SAN ANTONIO – The chaos that unfolded at the U.S. Capitol on Wednesday as a mob stormed the building and laid siege to Congressional chambers was a far cry from the “law and order” mantra President Donald Trump has previously invoked.
So now that a group of his supporters have “defiled the seat of American democracy,” as said by President Trump himself, what happens to the political party he has led?
Reactions among Texas Republicans to the scene have varied. Some, like Rep. Chip Roy and Rep. Dan Crenshaw, rebuked the violence, with Roy tweeting at President Trump during the chaos to “get to a microphone immediately and establish calm and order...It’s the last thing you’ll do that matters as President,” and Crenshaw tweeting “Stop this bulls*** right now.”
Texas Attorney General Ken Paxton, on the other hand, having urged the crowd earlier in the day to “keep fighting,” later tweeted out a baseless claim that the violence was actually the work of the radical left-wing group “Antifa.”
In an interview with KSAT on Thursday, Bexar County Republican Party Chairman John Austin also said, “it appears a lot of the rabble rousers were not regular Trump supporters,” echoing the false claim that some of them had been “identified as Antifa.”
Austin said he did not recall what media website on which he had seen that claim, but the person he singled out as “definitely Antifa” was “the one viking guy,” who has been identified as a Qanon conspiracy supporter from Arizona.
When challenged on his statement, Austin said, “Whoever did it, you know, should be held accountable for sure. If it was Trump supporters that did it, they should, you know, be prosecuted just like anybody else that would have done it.”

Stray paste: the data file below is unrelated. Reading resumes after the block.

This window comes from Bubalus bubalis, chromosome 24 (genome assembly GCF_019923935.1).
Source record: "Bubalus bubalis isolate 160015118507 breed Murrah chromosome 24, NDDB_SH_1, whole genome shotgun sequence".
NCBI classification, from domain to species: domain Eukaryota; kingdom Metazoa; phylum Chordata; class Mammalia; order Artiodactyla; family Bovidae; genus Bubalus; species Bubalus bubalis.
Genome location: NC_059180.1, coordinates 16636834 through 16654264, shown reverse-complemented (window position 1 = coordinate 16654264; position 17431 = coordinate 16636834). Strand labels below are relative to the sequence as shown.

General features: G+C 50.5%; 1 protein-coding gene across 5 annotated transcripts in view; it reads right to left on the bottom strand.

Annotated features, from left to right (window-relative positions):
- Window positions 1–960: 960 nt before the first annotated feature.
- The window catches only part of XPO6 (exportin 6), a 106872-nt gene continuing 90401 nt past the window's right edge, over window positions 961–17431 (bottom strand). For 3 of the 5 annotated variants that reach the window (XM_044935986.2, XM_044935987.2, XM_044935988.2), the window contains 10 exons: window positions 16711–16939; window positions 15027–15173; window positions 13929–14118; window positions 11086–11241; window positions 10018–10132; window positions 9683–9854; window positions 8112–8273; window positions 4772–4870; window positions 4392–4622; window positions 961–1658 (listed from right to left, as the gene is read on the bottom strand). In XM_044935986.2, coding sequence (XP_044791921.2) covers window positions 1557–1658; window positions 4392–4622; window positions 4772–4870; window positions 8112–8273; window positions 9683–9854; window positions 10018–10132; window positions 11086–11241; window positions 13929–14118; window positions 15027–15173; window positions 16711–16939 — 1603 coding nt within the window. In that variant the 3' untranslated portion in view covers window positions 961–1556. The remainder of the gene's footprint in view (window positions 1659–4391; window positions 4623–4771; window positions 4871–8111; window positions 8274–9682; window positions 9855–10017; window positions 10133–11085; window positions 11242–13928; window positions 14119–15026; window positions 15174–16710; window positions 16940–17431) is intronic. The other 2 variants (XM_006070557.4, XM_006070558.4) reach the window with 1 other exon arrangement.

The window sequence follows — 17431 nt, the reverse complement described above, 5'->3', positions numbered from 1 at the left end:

Austin said, “If it was a militant branch of the Republicans, I’ve never heard of them, and I wouldn’t condone what they did by any means.”
Still, the chairman said he believes the mob was “other agitators, not Trump supporters.”
“It just doesn’t make sense to me, or probably anybody that voted for Trump, that a typical Republican or a Trump supporter would do that,” he said.
In any case, Austin said he does not believe the scene at the Capitol will cost the local party any members.
“I think people can see really the full, you know -- the past four years of President Trump has been really good for the country in general,” he said.
More than 308,000 Bexar County voters cast ballots for the president in November. As for any Republicans in Bexar County who didn’t vote for Trump, Austin said there are still local issues that are important to people.
“And that’s kind of where we’re going to focus our, you know, our strength on, is the local issues,” Austin said. “You know, we think that the mayor overstepped his power to do the lockdown so hard and then pulling the fast one on that curfew over Thanksgiving.”
Republican consultant Tom Marks also believes “there will be a lot more focus on, sort of a hyper-local, specifically because of the fact that you have you have so many people that wanted to get involved.”
The voter turnout in the November election was “unprecedented,” Marks said, and “all politics became local during the pandemic. And I think the the rise of protest movement on both sides is really -- it’s democracy in action. And I think that’s -- whoever can harness that momentum is, you know, probably going to be -- they’re going to be that leader for that movement.”
And while Marks thinks a change in the party began Wednesday, he points to people like Roy and Crenshaw, not the rioters.
“For some of those folks to break ranks right away and say, you know, ‘We are not going to stand,’ you know, ‘We’re not going to stand for this.’ I think that was the very beginning of how it’s going to change,” Marks said. “I think that was the beginning of the rebuild.”
With Joe Biden confirmed as the next president and President Trump delivering a concession speech Thursday night, there’s no doubt things will change -- one way or another.